TASC Cybersecurity Operations Center Protects Digital Assets in Record Time
Ensuring security operations while transitioning to a new IT infrastructure is a big enough job on its own. Add a verifiable threat to that equation and many companies would not survive. That’s just where TASC found itself in early 2011. As the company designed its own enterprise systems, it also opened a brand new Cybersecurity Operations Center (CSOC) within 90 days while fighting off a hacktivist collective wreaking havoc on governments and countries around the globe.
This cyber threat intelligence and analytical function is extremely unique in commercial cyber operations. But what’s even more important is that TASC’s aptitude in this area resulted in zero business disruption of the TASC infrastructure and business applications. The capability and achievements of the TASC CSOC provide a reference for customers seeking cybersecurity support.
Drivers in establishing a cybersecurity capability are regulatory requirements, customer requirements and immediate threats. In the case of TASC, most cybersecurity requirements flow from our intelligence, defense and other government customers. The requirements range from government regulations and directives to contractual obligations to meet special requirements to protect specific programs. Many of these requirements are then translated into technical operational capabilities.
From a cybersecurity professional’s perspective—and beyond regulatory requirements—a company’s intellectual property and customer information are core to its business. Moreover, a company’s reputation and ultimate success rely heavily on how well it protects its IT infrastructure and digital assets. A working system is necessary to maintain constant, consistent service delivery to its customers and to ensure employee productivity. And in the world of federal contractors, where there are heightened security requirements, a functioning, protected IT infrastructure is even more critical.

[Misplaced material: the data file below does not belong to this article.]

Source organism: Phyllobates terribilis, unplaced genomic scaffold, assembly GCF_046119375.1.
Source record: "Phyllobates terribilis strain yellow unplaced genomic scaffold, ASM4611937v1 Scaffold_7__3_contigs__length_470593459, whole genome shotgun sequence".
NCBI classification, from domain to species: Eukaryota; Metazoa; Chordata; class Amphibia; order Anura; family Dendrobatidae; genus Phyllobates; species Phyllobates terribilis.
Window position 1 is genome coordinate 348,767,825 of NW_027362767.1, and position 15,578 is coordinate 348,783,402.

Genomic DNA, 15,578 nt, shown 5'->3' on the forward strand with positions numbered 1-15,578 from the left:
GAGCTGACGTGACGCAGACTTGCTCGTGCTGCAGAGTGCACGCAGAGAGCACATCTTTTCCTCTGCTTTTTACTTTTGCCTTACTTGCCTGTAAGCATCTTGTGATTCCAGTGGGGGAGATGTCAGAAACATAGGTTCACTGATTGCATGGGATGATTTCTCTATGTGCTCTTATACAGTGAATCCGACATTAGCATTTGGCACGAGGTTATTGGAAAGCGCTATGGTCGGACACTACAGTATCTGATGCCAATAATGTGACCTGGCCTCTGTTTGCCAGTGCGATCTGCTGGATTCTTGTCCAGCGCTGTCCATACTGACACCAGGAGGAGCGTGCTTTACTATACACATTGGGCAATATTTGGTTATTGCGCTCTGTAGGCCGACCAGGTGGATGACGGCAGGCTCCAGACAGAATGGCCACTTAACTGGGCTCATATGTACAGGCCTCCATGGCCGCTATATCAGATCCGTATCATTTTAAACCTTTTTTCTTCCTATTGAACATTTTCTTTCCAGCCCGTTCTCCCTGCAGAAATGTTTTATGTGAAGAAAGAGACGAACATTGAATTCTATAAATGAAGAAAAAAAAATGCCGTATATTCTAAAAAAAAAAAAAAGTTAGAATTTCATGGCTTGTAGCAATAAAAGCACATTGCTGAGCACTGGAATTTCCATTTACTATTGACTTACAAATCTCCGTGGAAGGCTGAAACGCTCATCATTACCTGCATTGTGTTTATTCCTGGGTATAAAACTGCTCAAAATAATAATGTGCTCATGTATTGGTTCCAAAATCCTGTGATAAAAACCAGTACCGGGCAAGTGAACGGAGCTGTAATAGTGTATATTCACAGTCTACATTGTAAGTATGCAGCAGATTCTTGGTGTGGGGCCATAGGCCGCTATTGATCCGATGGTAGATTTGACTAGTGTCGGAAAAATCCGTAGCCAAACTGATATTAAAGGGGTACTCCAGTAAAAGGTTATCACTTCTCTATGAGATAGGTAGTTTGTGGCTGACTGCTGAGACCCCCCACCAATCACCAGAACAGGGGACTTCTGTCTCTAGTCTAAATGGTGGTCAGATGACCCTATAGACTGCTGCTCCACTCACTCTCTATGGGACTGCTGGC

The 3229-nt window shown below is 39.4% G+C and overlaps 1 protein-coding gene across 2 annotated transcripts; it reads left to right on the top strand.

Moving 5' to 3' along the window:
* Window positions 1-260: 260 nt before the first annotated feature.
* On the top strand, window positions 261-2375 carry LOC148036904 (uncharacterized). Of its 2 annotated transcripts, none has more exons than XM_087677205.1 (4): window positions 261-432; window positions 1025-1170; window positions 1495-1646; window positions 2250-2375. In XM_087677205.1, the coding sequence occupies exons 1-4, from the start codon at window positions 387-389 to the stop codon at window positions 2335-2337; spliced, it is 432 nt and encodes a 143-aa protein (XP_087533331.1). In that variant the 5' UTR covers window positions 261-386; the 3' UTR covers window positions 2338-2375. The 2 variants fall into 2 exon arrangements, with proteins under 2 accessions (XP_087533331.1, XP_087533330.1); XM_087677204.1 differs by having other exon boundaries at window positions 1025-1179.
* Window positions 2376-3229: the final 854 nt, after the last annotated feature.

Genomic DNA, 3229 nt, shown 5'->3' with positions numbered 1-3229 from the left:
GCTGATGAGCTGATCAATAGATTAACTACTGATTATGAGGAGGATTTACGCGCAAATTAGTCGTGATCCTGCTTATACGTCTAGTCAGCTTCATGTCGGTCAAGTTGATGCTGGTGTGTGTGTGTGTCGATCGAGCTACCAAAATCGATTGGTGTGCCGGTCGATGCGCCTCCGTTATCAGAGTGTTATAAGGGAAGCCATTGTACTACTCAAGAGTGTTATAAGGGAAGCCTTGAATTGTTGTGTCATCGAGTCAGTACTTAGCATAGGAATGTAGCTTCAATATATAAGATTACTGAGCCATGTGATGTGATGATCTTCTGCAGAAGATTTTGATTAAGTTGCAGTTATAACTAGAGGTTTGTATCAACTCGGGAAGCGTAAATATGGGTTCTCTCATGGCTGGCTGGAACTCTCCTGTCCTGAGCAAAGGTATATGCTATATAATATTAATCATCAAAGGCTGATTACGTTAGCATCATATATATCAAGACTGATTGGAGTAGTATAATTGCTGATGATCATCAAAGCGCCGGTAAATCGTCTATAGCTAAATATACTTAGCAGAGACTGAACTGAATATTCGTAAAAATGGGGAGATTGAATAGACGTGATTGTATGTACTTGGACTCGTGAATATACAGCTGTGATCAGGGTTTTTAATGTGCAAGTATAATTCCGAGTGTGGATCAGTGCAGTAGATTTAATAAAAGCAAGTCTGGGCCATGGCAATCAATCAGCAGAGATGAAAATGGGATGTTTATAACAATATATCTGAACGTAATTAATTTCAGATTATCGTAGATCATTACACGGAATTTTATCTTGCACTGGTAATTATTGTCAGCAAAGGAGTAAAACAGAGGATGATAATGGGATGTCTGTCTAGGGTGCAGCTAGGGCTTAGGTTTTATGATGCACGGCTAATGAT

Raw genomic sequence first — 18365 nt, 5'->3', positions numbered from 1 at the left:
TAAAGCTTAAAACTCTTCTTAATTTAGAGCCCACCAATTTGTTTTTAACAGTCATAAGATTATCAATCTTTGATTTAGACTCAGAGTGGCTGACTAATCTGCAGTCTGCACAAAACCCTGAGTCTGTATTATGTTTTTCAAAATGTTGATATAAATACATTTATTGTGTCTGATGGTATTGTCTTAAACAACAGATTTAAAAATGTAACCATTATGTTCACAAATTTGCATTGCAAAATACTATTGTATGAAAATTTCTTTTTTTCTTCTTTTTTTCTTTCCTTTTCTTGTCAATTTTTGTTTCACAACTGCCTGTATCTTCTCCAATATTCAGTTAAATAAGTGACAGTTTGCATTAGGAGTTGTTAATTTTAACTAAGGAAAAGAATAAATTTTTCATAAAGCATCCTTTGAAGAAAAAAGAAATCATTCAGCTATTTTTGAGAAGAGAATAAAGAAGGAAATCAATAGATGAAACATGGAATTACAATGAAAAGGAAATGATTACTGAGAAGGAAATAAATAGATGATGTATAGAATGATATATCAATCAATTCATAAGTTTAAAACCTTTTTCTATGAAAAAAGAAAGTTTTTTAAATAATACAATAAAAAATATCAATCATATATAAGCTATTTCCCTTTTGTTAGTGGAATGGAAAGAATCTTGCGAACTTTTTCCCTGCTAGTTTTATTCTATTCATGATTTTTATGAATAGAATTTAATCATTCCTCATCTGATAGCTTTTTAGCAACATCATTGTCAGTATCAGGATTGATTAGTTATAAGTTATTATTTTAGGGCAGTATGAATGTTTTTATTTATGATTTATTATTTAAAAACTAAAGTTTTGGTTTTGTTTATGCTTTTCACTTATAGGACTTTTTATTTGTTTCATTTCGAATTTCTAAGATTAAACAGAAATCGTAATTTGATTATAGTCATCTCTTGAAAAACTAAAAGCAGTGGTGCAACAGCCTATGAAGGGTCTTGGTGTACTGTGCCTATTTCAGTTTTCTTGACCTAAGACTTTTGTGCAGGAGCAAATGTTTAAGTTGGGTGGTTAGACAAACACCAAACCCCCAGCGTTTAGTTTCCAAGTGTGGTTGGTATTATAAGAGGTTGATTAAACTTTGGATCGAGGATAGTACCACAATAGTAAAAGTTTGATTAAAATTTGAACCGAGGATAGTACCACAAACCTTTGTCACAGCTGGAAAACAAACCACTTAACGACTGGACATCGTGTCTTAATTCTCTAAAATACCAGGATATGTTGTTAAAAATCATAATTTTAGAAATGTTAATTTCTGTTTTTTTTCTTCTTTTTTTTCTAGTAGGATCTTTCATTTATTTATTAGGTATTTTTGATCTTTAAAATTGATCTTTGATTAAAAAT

In late 2009, TASC separated from Northrop Grumman Corporation, of which it had been a division for eight years. From planning to “go live,” TASC had less than 12 months to stand up a completely new enterprise IT function from scratch –– infrastructure, application and cybersecurity services. In 2010, TASC began designing the CSOC as a “purposebuilt” cybersecurity capability to protect TASC digital assets. Within 90 days, the Center was operational.
Today, the Center supports more than 5,000 employees and contractors and four enterprise data centers. The newly established CSOC provides a range of capabilities in security monitoring, incident handling, threat and vulnerability management, forensics and reverse engineering and cyber threat intelligence.
A Tested Solution
Prior to reaching its full operational capability, TASC was targeted by a hacktivist collective. The threat group is associated with international hacktivism: undertaking Internet protests, disrupting or disabling foreign government websites, and launching successful denial-of-service attacks on large businesses. In February 2011, the threat group targeted and completely brought down a defense contractor company; many companies in the defense contractor community were at a high level of concern and vigilance.